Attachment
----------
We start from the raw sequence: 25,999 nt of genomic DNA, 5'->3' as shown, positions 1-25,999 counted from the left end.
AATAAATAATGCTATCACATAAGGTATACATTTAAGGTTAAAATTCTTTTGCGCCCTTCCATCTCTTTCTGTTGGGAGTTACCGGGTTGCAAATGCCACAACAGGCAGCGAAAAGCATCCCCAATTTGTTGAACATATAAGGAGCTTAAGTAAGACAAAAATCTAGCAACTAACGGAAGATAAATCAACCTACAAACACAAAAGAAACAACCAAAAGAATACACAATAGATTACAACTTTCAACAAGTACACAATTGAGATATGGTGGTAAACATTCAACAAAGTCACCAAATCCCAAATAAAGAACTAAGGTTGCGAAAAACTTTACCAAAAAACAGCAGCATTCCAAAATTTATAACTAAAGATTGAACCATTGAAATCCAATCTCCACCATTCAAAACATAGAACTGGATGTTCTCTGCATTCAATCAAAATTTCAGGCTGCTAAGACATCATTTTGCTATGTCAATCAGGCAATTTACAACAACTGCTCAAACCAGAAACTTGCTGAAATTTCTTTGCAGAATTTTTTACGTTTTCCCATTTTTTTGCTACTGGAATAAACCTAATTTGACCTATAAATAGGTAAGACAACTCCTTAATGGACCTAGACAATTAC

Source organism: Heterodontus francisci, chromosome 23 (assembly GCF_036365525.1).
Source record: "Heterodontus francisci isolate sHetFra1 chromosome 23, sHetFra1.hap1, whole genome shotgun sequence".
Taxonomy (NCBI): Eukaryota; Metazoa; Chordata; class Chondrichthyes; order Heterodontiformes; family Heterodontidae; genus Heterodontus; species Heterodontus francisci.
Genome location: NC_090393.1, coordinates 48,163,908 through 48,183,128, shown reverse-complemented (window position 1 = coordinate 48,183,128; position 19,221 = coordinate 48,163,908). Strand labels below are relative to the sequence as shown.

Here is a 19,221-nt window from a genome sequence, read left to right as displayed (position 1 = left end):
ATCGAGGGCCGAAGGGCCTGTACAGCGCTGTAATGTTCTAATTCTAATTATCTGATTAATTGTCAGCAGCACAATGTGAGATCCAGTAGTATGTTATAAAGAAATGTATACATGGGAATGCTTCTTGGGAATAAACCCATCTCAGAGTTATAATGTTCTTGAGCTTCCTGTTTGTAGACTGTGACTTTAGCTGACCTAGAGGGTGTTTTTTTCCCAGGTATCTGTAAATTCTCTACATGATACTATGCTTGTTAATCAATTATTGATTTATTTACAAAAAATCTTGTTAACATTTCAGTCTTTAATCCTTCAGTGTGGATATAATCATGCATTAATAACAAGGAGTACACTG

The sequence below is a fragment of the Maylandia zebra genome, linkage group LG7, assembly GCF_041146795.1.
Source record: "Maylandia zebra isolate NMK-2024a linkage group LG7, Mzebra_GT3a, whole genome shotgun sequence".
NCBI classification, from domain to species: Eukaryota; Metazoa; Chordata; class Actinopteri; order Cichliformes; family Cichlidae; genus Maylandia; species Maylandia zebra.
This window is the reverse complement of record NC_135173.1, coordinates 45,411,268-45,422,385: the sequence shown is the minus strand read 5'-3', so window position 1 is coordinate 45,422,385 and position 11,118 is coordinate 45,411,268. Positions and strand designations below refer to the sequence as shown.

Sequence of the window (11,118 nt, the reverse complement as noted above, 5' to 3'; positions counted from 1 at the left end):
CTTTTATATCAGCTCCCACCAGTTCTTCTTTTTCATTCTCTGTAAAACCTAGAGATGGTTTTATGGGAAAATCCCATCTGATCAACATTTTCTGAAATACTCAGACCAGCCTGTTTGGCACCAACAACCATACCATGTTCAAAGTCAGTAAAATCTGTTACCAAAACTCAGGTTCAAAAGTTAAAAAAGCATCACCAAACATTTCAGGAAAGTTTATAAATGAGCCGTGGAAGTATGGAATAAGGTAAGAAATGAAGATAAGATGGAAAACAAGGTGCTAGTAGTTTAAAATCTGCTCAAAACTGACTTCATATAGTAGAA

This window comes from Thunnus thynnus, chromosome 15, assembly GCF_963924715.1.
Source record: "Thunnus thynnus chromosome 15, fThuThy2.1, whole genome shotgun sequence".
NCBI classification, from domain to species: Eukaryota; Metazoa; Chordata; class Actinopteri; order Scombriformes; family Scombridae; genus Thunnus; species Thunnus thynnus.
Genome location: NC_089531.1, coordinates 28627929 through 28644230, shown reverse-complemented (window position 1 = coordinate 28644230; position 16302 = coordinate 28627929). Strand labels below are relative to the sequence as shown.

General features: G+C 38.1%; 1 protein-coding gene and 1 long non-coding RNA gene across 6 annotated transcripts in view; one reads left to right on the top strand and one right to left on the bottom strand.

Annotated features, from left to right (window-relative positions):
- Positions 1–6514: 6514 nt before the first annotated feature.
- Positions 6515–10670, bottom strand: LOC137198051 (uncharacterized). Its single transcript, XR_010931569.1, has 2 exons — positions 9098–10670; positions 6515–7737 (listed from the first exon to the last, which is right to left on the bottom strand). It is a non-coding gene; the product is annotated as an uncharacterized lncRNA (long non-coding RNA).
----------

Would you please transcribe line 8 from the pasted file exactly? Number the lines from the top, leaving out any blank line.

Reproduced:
ATCGAGGGCCGAAGGGCCTGTACAGCGCTGTAATGTTCTAATTCTAATTATCTGATTAATTGTCAGCAGCACAATGTGAGATCCAGTAGTATGTTATAAAGAAATGTATACATGGGAATGCTTCTTGGGAATAAACCCATCTCAGAGTTATAATGTTCTTGAGCTTCCTGTTTGTAGACTGTGACTTTAGCTGACCTAGAGGGTGTTTTTTTCCCAGGTATCTGTAAATTCTCTACATGATACTATGCTTGTTAATCAATTATTGATTTATTTACAAAAAATCTTGTTAACATTTCAGTCTTTAATCCTTCAGTGTGGATATAATCATGCATTAATAACAAGGAGTACACTG